Anger as college for special needs students is forced to close
Dozens of students with special needs will lose their education after a Sheffield college had its funding pulled.
Sheffield Independent Film and Television (Shift) provides qualifications, training and work experience to young people aged 16 to 25 and around a third of its students have special educational needs or disabilities.
The Workstation enterprise has been running for 26 years and works with some of the city’s most vulnerable young people but will close in September.
Shift had an Ofsted inspection earlier this year and was rated Inadequate. The Education Skills Funding Agency immediately withdrew all funding as it has a policy to terminate contracts for Inadequate organisations.
Shift has made a formal complaint about how the inspection was carried out and challenged the decision and an appeal is currently going through arbitration.
But trustees have taken the difficult decision to close the college because funding has been severed. Ten members of staff will lose their jobs.
Bridget Kelly, head of the centre, said: “We are so disappointed. At our last Ofsted two years ago, we were graded Good. We recognise there were things we could do better, mainly around systems, but we clearly feel that the delivery of education to students is good.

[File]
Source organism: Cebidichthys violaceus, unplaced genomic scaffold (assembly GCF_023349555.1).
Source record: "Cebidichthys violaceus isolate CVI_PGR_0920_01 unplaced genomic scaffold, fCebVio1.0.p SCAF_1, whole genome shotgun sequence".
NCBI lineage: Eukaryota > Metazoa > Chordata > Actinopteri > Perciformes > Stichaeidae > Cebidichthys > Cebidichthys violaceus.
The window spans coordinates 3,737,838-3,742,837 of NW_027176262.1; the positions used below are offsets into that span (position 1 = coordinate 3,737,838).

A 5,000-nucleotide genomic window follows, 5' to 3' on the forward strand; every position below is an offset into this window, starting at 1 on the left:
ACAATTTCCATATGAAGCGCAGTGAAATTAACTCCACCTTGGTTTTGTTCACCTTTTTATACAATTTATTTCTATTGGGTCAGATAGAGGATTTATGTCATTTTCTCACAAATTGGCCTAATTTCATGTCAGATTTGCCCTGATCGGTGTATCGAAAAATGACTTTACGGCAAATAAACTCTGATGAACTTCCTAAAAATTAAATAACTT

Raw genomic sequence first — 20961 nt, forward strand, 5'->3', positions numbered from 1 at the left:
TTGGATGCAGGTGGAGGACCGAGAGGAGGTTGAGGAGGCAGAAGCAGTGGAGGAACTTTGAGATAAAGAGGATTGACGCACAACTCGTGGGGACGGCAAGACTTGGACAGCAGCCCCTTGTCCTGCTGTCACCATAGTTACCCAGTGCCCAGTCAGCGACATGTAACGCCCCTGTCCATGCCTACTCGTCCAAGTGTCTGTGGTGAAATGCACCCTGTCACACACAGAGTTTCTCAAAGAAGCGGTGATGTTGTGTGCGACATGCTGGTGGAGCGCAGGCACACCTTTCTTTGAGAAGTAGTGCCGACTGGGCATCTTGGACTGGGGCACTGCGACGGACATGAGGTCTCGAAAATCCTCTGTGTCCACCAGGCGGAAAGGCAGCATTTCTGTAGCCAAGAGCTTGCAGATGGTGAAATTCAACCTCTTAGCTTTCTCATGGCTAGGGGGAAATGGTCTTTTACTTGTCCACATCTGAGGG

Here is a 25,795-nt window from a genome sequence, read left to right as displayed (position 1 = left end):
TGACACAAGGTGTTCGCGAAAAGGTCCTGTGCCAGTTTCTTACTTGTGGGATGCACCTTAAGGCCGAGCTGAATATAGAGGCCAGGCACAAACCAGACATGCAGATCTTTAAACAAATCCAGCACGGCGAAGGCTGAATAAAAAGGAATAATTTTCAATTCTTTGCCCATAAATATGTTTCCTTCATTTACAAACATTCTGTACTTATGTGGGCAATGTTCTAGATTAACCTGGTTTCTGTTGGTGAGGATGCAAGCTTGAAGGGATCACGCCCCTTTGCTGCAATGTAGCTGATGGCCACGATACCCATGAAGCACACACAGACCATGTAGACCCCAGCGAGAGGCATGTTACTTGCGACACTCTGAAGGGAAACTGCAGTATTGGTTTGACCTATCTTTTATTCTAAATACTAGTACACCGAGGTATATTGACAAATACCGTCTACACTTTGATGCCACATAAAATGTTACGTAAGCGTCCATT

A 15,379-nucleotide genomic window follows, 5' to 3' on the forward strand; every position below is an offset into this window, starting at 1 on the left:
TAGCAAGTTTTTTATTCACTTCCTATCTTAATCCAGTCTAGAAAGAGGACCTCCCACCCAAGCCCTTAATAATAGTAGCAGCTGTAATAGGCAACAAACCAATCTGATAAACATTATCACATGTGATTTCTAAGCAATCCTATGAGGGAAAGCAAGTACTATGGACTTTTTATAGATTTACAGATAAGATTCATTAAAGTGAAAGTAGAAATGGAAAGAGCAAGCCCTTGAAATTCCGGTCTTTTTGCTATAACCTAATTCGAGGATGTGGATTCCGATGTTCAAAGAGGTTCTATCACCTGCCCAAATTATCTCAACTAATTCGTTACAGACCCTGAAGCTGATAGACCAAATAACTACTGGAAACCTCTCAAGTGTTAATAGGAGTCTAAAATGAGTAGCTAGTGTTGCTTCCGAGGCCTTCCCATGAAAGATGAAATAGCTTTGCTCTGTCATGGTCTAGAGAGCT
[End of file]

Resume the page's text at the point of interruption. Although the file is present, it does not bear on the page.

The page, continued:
“The work we do is delicate and nuanced and the inspection didn’t take into account these are SEND students. We are a niche and small place but we offer the two things which Sheffield City Region says are drivers for the city – inclusion and digital upskilling.”
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Parents said they had been left heartbroken by the announcement with many saying their children had struggled in mainstream education and Shift was excellent.
One mum, whose son has Asperger’s Syndrome, said: “I told him that Shift was closing and it has caused him massive anxiety. He’s had to go on antidepressants because he has been so anxious and upset by everything.”
Another mum, whose daughter has cerebral palsy, said: “We’ve had to fight for our children since they were babies and we want the best for them. As soon as you find something, someone wants to get rid of it.”
Ofsted said it did not comment on complaints received but takes all complaints very seriously and “investigates each one thoroughly, dealing with them as quickly as possible.”
A Department for Education spokesperson said: “We have been clear that where independent training providers are judged ‘inadequate’, they can expect to have their funding terminated.
“Protecting learners is always our main priority, and Ofsted’s published assessments must be taken seriously. We will continue to support those learners affected to complete their studies with an alternative provider.”